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Identifying wolves among sheep in the age of student cyberbullying

In order to prevent cyberbullying among students, it's important to first identify the many types that exist.

It’s sad news when research centers can’t agree on whether cyberbullying affects one-in-three, one-in-four, or one-in-five teens.  It isn’t the specific number that’s important; it’s the fact that the number never goes below 20 percent. Imagine being in a classroom of 25 people, knowing that this classroom is not “normal” unless at least five of those students are being bullied.

There are as many ways to cyberbully someone as there are ways to create content online. Social networks? Check. Forums? Check. Blogs?  Check. You get the picture.

Still, most cyberbullies love email, text and IM. They go to great lengths to remain anonymous and most of all get a reaction. The worst effect in my opinion of cyberbullying is well put by a ten-year-old girl from California. “Being bullied isn’t great because after a while you start to believe the stuff that they said to you. I still cry whenever I think about what they said.”

Here are some of the basic methods of cyberbullying:

Harassing Someone Directly

The most obvious and common method of this is posting rumors about someone on a social network or a blog, but cyberbullies get creative. They:

  • Use the “warn” feature on the victim’s social network to get that person investigated or banned from the site.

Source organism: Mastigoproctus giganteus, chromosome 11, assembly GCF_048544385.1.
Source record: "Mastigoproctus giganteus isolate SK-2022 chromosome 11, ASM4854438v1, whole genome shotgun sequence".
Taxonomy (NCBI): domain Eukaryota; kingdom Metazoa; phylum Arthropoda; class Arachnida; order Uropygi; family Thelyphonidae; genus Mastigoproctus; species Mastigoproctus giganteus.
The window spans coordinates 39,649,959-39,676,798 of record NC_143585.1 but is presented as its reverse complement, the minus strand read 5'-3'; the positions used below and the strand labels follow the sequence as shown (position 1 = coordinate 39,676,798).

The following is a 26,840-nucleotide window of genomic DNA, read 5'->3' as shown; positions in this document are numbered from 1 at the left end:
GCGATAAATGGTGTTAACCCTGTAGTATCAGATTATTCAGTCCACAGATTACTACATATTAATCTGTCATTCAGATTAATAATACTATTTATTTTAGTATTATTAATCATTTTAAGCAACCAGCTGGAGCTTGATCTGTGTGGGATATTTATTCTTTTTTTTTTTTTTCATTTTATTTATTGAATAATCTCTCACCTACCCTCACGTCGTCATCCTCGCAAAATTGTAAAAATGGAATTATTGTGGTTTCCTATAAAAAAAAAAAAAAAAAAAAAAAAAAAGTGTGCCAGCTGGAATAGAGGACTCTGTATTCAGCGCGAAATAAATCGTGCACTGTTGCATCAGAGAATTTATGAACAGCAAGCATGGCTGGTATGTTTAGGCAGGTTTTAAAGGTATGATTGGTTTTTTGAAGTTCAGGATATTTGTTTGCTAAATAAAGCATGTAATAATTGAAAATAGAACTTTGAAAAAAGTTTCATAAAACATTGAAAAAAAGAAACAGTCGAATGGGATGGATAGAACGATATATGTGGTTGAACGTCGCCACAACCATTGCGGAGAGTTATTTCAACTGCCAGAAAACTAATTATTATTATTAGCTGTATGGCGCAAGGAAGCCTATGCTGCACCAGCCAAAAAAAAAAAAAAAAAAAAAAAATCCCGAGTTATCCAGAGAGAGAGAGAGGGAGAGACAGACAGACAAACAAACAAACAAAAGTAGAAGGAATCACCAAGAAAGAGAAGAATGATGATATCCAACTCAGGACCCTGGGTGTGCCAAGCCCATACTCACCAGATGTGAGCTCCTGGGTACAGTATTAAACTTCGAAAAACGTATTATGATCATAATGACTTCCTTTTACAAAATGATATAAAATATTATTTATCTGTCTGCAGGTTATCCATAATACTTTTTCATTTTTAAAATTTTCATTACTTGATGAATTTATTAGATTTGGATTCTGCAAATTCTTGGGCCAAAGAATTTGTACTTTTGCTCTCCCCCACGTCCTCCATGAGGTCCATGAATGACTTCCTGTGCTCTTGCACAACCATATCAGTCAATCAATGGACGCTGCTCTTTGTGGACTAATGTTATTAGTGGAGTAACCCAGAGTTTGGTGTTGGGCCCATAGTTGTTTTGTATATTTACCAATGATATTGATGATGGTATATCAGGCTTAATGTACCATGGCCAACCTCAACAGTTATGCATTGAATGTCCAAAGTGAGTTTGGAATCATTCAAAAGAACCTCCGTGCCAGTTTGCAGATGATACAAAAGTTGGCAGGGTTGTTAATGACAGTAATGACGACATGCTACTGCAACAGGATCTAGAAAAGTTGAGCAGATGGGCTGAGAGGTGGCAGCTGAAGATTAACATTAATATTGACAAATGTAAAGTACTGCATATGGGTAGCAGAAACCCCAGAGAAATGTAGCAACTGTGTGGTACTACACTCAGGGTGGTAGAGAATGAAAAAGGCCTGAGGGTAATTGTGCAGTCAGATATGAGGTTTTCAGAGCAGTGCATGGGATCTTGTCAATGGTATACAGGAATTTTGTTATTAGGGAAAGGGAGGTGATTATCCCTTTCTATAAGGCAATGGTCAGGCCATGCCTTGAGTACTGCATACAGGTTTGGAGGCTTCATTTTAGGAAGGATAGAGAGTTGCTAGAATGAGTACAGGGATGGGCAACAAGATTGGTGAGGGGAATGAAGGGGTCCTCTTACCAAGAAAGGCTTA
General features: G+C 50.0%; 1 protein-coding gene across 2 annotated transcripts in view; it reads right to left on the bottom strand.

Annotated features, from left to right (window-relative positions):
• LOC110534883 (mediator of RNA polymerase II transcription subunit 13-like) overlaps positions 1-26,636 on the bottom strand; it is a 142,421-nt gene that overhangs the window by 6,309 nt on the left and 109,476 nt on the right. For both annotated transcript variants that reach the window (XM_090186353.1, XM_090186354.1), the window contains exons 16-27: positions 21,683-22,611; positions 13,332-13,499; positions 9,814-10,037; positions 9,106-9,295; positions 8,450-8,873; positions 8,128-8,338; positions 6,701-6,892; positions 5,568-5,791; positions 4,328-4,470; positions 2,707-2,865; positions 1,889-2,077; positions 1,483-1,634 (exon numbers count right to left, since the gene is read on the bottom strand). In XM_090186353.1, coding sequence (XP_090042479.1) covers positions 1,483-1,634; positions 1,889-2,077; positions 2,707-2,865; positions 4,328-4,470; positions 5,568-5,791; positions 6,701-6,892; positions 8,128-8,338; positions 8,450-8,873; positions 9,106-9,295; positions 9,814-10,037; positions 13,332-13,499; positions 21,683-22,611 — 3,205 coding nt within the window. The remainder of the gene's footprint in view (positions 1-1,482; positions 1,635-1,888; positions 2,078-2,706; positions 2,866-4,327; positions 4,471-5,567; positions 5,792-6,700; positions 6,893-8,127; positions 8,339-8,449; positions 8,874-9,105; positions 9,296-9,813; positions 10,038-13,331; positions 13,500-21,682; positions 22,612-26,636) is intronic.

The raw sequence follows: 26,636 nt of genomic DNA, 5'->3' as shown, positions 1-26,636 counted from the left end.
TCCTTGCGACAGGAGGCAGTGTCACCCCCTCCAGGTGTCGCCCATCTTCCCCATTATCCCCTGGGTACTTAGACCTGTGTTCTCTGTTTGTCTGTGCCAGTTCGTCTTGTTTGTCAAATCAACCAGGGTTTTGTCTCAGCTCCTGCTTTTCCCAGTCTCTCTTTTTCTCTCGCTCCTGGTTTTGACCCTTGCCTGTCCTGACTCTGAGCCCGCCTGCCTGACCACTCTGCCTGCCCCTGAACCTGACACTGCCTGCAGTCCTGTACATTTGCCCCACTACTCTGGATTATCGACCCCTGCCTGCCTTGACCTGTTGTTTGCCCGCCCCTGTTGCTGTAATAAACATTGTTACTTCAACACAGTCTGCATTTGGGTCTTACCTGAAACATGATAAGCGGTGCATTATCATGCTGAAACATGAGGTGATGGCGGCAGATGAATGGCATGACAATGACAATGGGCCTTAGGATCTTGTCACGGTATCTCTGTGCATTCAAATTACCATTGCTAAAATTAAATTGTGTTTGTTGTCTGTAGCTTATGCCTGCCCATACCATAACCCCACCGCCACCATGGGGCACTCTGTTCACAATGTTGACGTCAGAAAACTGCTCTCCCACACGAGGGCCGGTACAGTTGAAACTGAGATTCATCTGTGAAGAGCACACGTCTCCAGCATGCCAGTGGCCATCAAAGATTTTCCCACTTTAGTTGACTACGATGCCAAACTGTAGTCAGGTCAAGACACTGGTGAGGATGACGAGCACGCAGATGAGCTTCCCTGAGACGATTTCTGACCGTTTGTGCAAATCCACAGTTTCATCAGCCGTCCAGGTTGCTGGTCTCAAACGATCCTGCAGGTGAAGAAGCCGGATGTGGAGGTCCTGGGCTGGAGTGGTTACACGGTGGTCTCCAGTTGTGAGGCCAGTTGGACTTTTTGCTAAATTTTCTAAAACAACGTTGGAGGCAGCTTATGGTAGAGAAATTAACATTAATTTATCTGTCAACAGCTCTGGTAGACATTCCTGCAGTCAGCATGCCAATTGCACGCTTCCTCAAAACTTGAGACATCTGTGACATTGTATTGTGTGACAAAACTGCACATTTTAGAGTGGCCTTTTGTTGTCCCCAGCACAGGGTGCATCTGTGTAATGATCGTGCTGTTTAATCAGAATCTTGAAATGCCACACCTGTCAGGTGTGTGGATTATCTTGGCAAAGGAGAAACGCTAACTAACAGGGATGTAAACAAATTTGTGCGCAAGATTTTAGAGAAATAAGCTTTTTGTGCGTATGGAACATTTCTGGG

• Post the victim’s personal information on the internet, putting them in danger of identity theft or other predators.
  • Create an internet poll that is harmful. For example, asking if he/she is fat or ugly.
  • Using malware or other applications in order to spy on the victim or take control of the victim’s computer.

Did you know that it’s Digital Citizenship Week? Click here to learn more!

Impersonating Someone

This common technique leverages free email accounts offered by Gmail, Hotmail, etc., where cyberbullies create a name similar to the victims. These imposters then go online and act in awful ways while pretending to be the victim, with the goal of ruining their public perception and creating embarrassment and shame. Other attacks that fall into this category are:

  • Stealing the victim’s password (or device) and pretending to be the victim while chatting with others.
  • Changing the victim’s profile in social accounts so that it is offensive.
  • Setting up social accounts in the victim’s name.

Photographs & Video

This is where cyberbullies become truly diabolical. Nobody wants and unguarded moment to be photographed and published, and attackers leverage this to the hilt. Photos are taken without the victim’s knowledge at the gym, locker room or bathroom and shared publically. Theft of personal photos and videos are common as well, and the threats ensue. If the victim doesn’t adhere to the blackmail, they are posted on the internet and it’s viral.

The Truth in Numbers

The statistics on cyberbullying are more than disturbing. According to the Cyberbullying Research Center in a 2016 study of 5,707 students between twelve and seventeen years old, thirty four percent of students had experiences with cyberbullying. Even more ominous, over twelve percent were threatened with being hurt online, and twelve percent over a cell phone text.

What Can be Done?

It’s imperative that teachers and parents know that their students and children are protected by state and federal law from acts of cyberbullying. In all states except Maine, Wyoming and New Hampshire, cyberbullying is considered a misdemeanor carrying a hefty fine and even a jail sentence. In addition, schools have the right enforce punishment for cyberbullying both on and off campus. Students should not take matters into their own hands or stay quiet and abide by the bully’s demands. Leave it to law enforcement to help educate students that something can be done.

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